|COUNTDOWN TO THE NFL DRAFT|
What: 79th annual NFL Draft
When: May 8-10
Rounds: First round, Thursday, May 8, starting at 5 p.m.; second and third rounds, Friday, May 9, starting at 4 p.m.; final four rounds, Saturday, May 10, starting at 9 a.m.
Seahawks picks (6): No. 32 overall in the first round; No. 64 overall in the second round; no third-round pick, traded to Vikings last year in the deal to acquire wide receiver
Seahawks.com draft series: Today, the running backs
Note: The opinions and analysis in this article and accompanying chart are those of the author and others credited, and do not necessarily represent the thoughts and opinions of the Seahawks' coaching staff and personnel department.
They have become underused, undervalued and under-the-radar players on the NFL landscape.
They are the running backs, and they once provided the powerful legs and shifty hips that propelled offenses all around the league. But the recent penchant for passing has rendered the runners afterthoughts when it comes to the first round of the NFL Draft.
"I think it's a trend at every level that they're using multiple backs so there is not always that one bell cow," Steve Keim, general manager of the Arizona Cardinals, said at the NFL Scouting Combine. "And then you look at the trends of the draft, obviously the left tackles, the quarterbacks, the corners, those types of players are always going to supersede running backs when you see that you can find fourth-, fifth-, sixth-round backs who are extremely productive.
|BEST OF THE BUNCH|
NOTE: Rankings (position/overall) and projections by Rob Rang, NFLDraftScout.com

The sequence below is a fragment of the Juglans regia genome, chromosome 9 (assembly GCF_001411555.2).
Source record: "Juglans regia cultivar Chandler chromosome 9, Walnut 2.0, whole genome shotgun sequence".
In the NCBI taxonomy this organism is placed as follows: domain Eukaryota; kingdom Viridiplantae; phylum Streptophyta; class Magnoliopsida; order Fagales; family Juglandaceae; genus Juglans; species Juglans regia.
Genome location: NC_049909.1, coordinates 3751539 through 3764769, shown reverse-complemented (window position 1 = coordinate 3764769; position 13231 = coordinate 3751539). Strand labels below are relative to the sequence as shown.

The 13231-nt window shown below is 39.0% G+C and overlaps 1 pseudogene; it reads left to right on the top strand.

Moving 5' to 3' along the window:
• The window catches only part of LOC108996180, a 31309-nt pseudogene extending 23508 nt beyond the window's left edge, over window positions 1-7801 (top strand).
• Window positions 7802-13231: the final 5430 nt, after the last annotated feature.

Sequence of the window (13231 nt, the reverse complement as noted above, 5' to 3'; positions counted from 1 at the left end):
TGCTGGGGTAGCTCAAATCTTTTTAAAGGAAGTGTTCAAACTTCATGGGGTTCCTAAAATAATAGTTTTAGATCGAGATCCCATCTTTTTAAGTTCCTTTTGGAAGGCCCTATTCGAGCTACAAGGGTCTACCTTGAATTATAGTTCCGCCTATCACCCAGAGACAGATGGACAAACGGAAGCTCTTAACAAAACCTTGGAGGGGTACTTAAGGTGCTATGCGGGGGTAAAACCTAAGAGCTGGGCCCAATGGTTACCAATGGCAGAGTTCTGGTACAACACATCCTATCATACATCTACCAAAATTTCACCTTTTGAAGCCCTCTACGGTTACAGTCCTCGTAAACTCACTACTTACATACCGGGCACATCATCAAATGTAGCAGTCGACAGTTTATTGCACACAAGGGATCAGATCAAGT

The word: Mike Mayock, draft analyst for the NFL Network and NFL.com, says "there are a lot of different flavors" in this year's running back class. And that makes it a pick-your-flavor process. And that's why Mayock ranks Sankey as the top back, while Rang has the productive Husky at No. 2 – and Hyde, Rang's top-rated back, is No. 2 on Mayock's list. "This running back group, A, is talented; B, is deep; and C, you kind of have to filter through it to see who you like because there are a lot of different flavors out there depending on what kind of offense you run," Mayock said.
What about? Sankey. The former UW back did not participate in drills when the Seahawks hosted 19 local draft-eligible players last week. Sankey looked smaller and younger out of uniform. But he did put up big numbers for the Huskies: 1,439 rushing yards and 16 touchdowns in 2012 and 1,870 yards and 20 TDs on 327 carries last season. Sankey also caught 61 passes the past two seasons. And then there are the numbers from his workouts: 4.49 seconds in the 40-yard dash, a 35½-inch vertical leap and 10-6 broad jump and 26 reps with 225 pounds in the bench press at the NFL Scouting Combine; and a time of 11.11 in the 60-yard long shuttle at his Pro Day workout, which was .25 seconds faster than any back at the Combine and the sixth-fastest time overall.
Don't forget about: Mason. Once No. 1 on Rang's list of running back prospects, he's now No. 3. Once No. 7 on Mayock's list of prospects, he's now No. 4. Down and up, up and down he goes, and where he'll be drafted does anyone really know? Yes, he lacks ideal size. But also yes, he was SEC Player of the Year and has the skill set to fit into multiple schemes at the next level. As Mayock said, it's all about picking your flavor. And Mason's flavor is far from vanilla as his father, Vincent "DJ Maeso" Mason, is a member of the Gammy Award-winning hip hop group De La Soul.
Seahawks situation: The last thing anyone expected the Seahawks to do last year was select a running back with their top pick. But when they got to the 62nd pick overall in the second round (they traded their first-round pick to the Minnesota Vikings as part of the deal to acquire Percy Harvin), the Seahawks' selection was Texas A&M running back